It is the counselor who must take the responsibility for returning the client’s attention again and again and again to the thought or phrase which elicits discharge because the client is simply not able to furnish this persistence himself or herself.

This persistence goes on past any one form of discharge. The Re-evaluation Counselor knows when the person is through shedding tears, however many hours it took to shed them over the incident or problem, that this is not the end. There is still trembling ahead if the narrative is repeated and skillful help at beginning trembling is furnished. When the trembling has taken place and comes to an end, then laughter lies ahead and then angry storming and laughter again with yawns appearing whenever the pattern of painful emotion becomes ragged and “drained” enough to permit the “core” tensions of physical hurts to disperse.

A great deal of the effectiveness of this relationship in securing and completing discharge is that it is a relationship between peers. Even the professional Re-evaluation Counselor who is being paid by the hour for his or her services regards himself or herself as “helper” of the client and feels that he or she is basically a Co-Counselor with his or her client even though his or her own counseling is being done by another person and he or she may be counseling this particular client for pay. For discharge to proceed to the profound thoroughness which it needs, it is necessary that the relationship with the therapist be a peer relationship. A “condescending savior” or “dependency” relationship is not effective, and we think it is not effective because it is not realistic.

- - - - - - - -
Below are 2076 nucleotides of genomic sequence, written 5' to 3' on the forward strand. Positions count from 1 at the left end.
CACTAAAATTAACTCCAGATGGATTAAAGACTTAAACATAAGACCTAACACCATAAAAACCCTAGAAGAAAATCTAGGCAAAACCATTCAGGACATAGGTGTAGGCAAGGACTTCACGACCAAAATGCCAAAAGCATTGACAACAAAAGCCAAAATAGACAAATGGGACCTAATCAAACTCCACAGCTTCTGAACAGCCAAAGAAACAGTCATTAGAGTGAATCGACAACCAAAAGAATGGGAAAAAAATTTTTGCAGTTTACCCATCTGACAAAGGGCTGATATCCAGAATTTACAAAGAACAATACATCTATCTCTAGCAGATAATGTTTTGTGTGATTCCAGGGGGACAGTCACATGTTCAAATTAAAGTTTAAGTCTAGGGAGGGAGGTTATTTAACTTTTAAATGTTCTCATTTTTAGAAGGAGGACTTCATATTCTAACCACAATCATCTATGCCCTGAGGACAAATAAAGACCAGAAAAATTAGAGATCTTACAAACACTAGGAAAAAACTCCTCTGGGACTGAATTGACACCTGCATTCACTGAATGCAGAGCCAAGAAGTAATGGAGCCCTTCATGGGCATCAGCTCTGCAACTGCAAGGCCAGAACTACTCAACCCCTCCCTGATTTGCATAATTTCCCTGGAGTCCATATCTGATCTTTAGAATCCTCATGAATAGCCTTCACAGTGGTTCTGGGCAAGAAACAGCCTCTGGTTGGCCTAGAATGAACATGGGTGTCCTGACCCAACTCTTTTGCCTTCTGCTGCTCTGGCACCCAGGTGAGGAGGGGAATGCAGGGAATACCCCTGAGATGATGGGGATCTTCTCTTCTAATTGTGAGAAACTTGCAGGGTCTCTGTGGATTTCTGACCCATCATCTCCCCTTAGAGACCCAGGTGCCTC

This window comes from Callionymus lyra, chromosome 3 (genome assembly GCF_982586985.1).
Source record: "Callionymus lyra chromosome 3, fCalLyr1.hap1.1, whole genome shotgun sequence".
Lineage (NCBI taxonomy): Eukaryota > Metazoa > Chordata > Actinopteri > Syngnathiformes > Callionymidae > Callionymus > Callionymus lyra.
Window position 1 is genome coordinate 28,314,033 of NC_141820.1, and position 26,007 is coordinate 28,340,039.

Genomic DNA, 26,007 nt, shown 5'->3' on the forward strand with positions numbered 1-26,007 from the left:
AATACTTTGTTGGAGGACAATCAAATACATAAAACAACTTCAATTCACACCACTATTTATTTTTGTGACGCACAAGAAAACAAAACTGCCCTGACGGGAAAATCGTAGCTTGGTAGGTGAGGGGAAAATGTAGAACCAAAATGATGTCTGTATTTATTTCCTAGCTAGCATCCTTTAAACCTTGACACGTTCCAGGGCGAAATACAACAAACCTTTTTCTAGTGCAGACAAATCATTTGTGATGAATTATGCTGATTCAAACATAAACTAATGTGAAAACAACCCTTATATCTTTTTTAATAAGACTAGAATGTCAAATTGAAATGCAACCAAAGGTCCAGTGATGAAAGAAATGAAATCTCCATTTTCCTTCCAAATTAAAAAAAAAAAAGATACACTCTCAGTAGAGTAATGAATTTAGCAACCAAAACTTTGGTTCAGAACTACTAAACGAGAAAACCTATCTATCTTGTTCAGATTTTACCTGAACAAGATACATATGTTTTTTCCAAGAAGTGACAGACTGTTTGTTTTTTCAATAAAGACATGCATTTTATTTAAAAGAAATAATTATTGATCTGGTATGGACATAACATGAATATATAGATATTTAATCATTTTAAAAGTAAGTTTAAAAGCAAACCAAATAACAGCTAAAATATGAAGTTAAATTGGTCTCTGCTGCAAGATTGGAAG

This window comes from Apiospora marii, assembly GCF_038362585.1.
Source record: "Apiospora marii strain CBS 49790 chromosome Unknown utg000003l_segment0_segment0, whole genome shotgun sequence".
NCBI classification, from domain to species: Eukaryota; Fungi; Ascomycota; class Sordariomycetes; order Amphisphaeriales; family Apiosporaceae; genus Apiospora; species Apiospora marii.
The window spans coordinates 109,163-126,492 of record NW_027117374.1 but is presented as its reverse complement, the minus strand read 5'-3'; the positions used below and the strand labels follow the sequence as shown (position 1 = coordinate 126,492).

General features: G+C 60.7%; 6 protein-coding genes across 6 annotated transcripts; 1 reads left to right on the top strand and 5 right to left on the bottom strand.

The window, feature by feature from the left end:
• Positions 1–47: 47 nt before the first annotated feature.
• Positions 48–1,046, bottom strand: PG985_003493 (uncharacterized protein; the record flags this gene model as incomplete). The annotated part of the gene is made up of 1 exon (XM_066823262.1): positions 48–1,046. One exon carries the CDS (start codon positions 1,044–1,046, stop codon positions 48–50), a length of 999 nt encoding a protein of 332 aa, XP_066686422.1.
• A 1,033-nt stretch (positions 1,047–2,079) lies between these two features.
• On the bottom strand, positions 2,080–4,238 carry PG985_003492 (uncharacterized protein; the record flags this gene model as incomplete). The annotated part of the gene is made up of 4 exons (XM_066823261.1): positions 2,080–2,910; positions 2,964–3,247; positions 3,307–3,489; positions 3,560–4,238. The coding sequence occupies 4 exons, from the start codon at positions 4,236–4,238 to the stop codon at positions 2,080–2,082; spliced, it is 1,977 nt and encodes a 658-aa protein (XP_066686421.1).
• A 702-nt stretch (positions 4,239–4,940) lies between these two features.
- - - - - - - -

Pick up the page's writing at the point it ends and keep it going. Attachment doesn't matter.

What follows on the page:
What the client has needed all along is the warm, understanding regard of another friendly human who will not get upset by his or her distresses while he or she allows himself or herself to feel, express and discharge the stored-up upsets and be free of them. All the familiar tricks of analyzing or suggesting tend to get in the way of the client and prevent this thorough discharge and the complete re-evaluation which can follow.